Model UN Combats Hate in the Face of Mass Shootings


Arissa Khan

In the wake of record high hate-crime reports, Pleasant Valley Model UN holds an International night to help combat discrimination and unite the community.

Arissa Khan, Opinion Editor

Lunar New Year, a time of great celebration, ushers in a period of fresh beginnings for many. Festivals and traditions help to commemorate the start of a new year, bringing together family and reuniting loved ones. However, for the citizens of Monterey Park  the festivities were cut short, as were the lives of eleven people.

On the night of Jan. 21, a gunman opened fire in a class at the Star Ballroom Dance Studio killing eleven. Just two days later, seven more lives were taken at another mass shooting in Half-Moon Bay, located just two hours from Monterey Park. 

In the wake of the recent back-to-back tragedies, many people were left wondering of the motives: why would anyone commit such crimes at such a festive time? 

Referring to the Monterey Park shooting, L.A. County Sheriff Robert Luna and other first responders were quick to shoot down any speculation. “‘The shooter’s motive’, Luna said, ‘remained under investigation.’” 

 President Biden referred  to the attacks as “hate-fueled” violence. “Even as we continue searching for answers about this attack, we know how deeply this attack has impacted the AAPI [ Asian American Pacific Islander]  community,” he said. 

The shooting at Half-Moon Bay was the second within one week. The combined attacks resulted in 18 people being killed. Of the 18 total victims, 16 were of Asian descent. 

In 2021, the Center for the Study of Hate and Extremism revealed that anti-Asian hate crime increased by 339% compared to the previous year. They attributed the spike to three causes: “a rise in COVID cases, a World Health Organization pandemic declaration and an increase in political and online stigmatizing of Asians.”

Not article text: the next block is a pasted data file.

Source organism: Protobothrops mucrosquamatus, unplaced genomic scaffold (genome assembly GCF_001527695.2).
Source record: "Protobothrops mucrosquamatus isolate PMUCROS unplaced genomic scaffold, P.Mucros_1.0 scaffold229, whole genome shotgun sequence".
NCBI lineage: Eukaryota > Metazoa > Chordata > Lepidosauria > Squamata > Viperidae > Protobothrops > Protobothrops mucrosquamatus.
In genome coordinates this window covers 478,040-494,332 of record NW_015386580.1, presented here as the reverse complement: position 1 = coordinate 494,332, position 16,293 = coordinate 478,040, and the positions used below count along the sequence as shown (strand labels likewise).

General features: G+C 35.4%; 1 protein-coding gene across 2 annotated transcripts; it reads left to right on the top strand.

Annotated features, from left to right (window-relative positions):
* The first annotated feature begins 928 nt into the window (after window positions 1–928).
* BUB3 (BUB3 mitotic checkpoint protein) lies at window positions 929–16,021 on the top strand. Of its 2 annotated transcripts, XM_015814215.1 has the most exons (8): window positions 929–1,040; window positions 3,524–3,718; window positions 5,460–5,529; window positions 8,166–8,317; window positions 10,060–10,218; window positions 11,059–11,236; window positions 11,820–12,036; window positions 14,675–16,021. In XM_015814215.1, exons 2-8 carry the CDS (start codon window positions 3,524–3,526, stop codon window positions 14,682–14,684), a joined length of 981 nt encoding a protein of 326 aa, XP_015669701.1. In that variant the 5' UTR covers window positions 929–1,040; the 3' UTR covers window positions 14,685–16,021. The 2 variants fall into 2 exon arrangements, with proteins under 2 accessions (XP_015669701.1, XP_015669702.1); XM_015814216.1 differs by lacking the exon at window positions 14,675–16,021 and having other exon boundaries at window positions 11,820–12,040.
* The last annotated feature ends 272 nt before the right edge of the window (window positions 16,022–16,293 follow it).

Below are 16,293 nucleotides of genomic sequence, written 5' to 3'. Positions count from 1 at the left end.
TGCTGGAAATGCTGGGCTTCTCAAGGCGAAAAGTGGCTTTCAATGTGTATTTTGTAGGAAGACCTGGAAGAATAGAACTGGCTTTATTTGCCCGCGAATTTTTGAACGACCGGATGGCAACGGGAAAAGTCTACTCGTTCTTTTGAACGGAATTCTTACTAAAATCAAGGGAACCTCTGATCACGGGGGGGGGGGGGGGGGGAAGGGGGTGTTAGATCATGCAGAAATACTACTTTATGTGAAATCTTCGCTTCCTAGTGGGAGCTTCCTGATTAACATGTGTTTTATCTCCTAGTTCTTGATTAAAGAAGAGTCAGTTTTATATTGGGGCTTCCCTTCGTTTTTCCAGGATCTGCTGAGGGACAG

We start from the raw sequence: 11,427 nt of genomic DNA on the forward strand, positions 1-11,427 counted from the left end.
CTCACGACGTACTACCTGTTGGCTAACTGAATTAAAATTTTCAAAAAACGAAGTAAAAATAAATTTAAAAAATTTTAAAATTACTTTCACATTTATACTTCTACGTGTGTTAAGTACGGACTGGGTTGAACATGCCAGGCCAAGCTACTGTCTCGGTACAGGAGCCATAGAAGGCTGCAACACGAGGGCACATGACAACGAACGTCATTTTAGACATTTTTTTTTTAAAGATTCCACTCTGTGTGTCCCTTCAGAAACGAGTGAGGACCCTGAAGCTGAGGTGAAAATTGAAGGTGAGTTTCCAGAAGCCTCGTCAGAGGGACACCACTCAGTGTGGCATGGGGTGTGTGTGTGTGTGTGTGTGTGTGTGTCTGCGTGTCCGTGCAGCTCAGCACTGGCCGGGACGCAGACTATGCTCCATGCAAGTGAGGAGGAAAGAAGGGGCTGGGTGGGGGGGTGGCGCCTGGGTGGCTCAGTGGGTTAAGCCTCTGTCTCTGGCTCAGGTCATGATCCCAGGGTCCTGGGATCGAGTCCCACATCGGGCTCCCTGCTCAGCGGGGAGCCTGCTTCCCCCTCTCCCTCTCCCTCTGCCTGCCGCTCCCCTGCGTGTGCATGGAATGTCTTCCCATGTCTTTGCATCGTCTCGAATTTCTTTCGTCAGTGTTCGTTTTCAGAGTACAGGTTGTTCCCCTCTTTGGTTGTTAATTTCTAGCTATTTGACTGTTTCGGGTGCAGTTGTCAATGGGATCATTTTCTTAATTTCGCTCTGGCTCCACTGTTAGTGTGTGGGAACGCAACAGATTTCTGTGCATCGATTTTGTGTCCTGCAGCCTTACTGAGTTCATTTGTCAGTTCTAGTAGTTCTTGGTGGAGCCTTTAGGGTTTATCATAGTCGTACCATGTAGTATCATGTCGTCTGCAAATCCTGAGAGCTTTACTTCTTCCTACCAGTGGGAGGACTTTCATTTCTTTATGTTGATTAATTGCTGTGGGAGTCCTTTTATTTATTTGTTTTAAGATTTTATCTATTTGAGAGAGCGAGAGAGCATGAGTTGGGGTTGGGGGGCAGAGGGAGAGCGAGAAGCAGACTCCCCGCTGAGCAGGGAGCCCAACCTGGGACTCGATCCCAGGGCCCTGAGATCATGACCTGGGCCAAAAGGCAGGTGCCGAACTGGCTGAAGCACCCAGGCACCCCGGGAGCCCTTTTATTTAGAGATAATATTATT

Preliminary police data from the 2022 report indicates a small increase of 1.2% when compared to the 2021 data, but it’s important to note that numbers as high as these have not been seen since the 1990s. 

In general, hate crimes in the United States are at an all time high, a testament to the strained social and political climates that have developed since the pandemic. Active ignorance, a form of ignorance produced consciously and unconsciously by white people to obscure and exclude race-related knowledge, has become more acceptable than ever, allowing racism to reveal its true depth in America. 

In response to the nation’s step backwards  students at Pleasant Valley are taking a step forward towards informative inclusion. 

PV Model United Nations held an International Night in an effort to inform the community of the diverse cultural backgrounds of  students. Vice President and sophomore Alika Cho explained their goals to make a difference in the community while planning the event, highlighting their efforts to model unity. “Even if we’re just making changes to this small community of the Pleasant Valley district, we still believe that a small change is a big change,”she shared. “We want to broaden people’s minds and their opinions on different cultures.”

The International Night served as a unifying event with student representatives of different nations teaching different traditions, sharing fun games and providing delicious food. Families from across the district came together to share stories and learn from each other. 

The first step in reducing hateful interactions is to acknowledge the difficult history that many minority cultures have faced. Inclusive education efforts can help to reduce the magnitude of hate crimes. 

At The United Nations’ High Level Event Commemorating the first International Day on Countering Hate Speech, Assistant Secretary General for Human Rights Ilze Brands Kehris issued a statement regarding the role of education in lessening hate-speech and fostering peace. “Addressing hate speech at an early stage, including through education, is thus one of the most important tools to prevent conflict,” says Brands Kehris. Reducing ignorance and promoting diversity is a process that begins early on. 

Teaching and embracing diversity plays an important role in the United States, a pluralistic society where a multitude of cultures live alongside each other. “It makes me happy to see people from different countries who are taking the initiative to learn about [each other] because the world is becoming a more diverse place, the United States is becoming more diverse, and with that, Pleasant Valley is becoming more diverse,” Cho continued. 

She expressed her desire to foster a community where everyone, regardless of religion, ethnicity or cultural heritage, would be welcome through Model UN. 

Model UN’s efforts to teach the community about its inherent diversity play an important role in reducing ignorance and nurturing kindness. In a time where the Asian American community is hurting, community outreach and efforts to inform can make a great impact on reducing hateful rhetoric and promote a more unified and informed nation.